or universities (under 5,000 students); 38% were medium-sized (5,001 to 14,999 students); 15% were large institutions (15,001 to 29,999 students); and 10% were very large institutions (over 30,000 students). Across Cohorts 1 and 2, 62% were public institutions, 38% private institutions, 20% religiously affiliated institutions, and 10%

Related Documents:

In the sexual violence field, we have a tendency to treat sexual violence as though it occurs in a vacuum. We deal with the consequences of sexual violence through crisis intervention and counseling and with the dynamics of sex-ual violence through risk reduction and awareness efforts. However, we rarely take (or have) the time to step back,

respond to dating violence and sexual violence. Schools must proactively address this problem by establishing effective policies and procedures to address dating violence and sexual violence. In addition, schools must be prepared to sensitively intervene to support teens who are already experiencing dating violence and sexual violence.

RAINN, "Campus sexual violence: Statistics," accessed June 2017; National Sexual Violence Resource Center (NSVRC), "Statistics about sexual violence," accessed June 2017; Know Your IX, "Statistics" (on gender-based violence), accessed June 2017.

Wk 3/4 X6 Words ending in –able and – ible The –able ending is far more common than the –ible ending. The–able ending is used if there is a related word ending in –ation. If the –able ending is added to a word ending in –ce or –ge, the e after the c or g must be kept as th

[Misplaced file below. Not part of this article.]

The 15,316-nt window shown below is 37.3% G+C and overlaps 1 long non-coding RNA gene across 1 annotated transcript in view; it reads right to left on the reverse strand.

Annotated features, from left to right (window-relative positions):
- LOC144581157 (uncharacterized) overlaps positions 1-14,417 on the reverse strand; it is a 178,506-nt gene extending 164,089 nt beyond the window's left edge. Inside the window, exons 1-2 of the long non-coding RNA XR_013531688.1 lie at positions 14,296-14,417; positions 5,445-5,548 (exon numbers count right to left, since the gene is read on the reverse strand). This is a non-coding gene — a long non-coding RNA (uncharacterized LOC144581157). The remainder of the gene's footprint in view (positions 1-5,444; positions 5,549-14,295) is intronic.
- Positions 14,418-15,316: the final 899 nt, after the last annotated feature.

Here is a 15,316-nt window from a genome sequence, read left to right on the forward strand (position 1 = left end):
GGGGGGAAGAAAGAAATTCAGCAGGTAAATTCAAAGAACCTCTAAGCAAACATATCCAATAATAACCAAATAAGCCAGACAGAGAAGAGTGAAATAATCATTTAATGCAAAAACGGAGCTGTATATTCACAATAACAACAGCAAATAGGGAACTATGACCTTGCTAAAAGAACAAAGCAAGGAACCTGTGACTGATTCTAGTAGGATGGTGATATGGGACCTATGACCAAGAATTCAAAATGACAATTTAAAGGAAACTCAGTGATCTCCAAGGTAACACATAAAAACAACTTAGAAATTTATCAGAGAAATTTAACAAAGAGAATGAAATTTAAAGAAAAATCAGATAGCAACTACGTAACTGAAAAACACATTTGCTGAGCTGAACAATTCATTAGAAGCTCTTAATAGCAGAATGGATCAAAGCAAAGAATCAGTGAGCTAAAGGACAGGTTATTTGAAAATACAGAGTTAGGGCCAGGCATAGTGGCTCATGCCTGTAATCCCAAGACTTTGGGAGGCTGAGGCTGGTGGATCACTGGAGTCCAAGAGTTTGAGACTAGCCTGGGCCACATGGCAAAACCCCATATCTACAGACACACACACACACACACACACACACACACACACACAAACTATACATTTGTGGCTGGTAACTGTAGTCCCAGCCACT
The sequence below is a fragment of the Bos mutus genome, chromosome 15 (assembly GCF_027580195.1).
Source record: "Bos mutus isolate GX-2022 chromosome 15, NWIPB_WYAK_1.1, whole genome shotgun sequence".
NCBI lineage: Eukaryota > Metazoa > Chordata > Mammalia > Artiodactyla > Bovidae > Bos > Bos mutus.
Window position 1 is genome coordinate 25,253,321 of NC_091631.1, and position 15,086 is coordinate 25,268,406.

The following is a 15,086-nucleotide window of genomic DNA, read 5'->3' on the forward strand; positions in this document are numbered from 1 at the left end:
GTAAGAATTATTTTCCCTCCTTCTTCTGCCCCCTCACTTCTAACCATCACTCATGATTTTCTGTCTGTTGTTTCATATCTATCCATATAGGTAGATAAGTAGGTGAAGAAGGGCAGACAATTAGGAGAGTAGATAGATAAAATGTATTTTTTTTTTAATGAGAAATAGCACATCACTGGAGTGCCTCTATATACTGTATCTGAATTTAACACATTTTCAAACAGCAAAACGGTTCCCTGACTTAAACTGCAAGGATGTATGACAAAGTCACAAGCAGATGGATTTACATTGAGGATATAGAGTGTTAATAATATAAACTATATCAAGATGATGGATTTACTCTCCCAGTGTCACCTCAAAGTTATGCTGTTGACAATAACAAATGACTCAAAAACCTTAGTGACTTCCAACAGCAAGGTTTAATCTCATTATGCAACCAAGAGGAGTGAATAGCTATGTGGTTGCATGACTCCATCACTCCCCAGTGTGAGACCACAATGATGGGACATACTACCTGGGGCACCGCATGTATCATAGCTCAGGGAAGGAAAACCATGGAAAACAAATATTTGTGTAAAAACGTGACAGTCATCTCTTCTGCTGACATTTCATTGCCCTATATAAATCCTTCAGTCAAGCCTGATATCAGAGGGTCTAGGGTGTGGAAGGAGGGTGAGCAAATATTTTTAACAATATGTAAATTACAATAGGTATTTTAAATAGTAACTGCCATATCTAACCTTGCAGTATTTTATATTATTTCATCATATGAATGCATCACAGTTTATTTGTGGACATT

2.4 The School’s Sexual Harassment and Sexual Violence Policy is intended to cover instances of harassment and/or violence of a sexual nature. In the event of a conflict between this discrimination, harassment and bullying policy and the Sexual Harassment and Sexual Violence Policy, the terms of the latter policy will prevail.

THE SPECTRUM OF SEXUAL VIOLENCE This module covers the spectrum of sexual violence: the wide range of behaviors that constitute sexual violence . It also provides an opportunity for programs to cover legal definitions specific to their own state or territory, as well as to explore where legal definitions may fall short of capturing all

THE ASSOCIATION OF THE BAR OF THE CITY OF NEW YORK 42 West 44th Street, New York, NY 10036-6689 www.nycbar.org DOMESTIC VIOLENCE, DATING VIOLENCE, AND SEXUAL ASSAULT RESOURCES: TOP RESOURCES IN NEW YORK CITY HOTLINES FOR EMERGENCIES Call 911 SAFE HORIZON HOTLINES (800) 621-4673 – Domestic Violence Hotline TDD: (866) 604-5350 (212) 227-3000 – Rape, Incest, Sexual Assault Hotline

The purpose of the Violence against Women, Domestic Abuse and Sexual Violence (Wales) Act 2015 ("the Act") is to improve prevention, protection and support for people affected by violence against women, domestic abuse and sexual violence, and we are making good progress on implementation.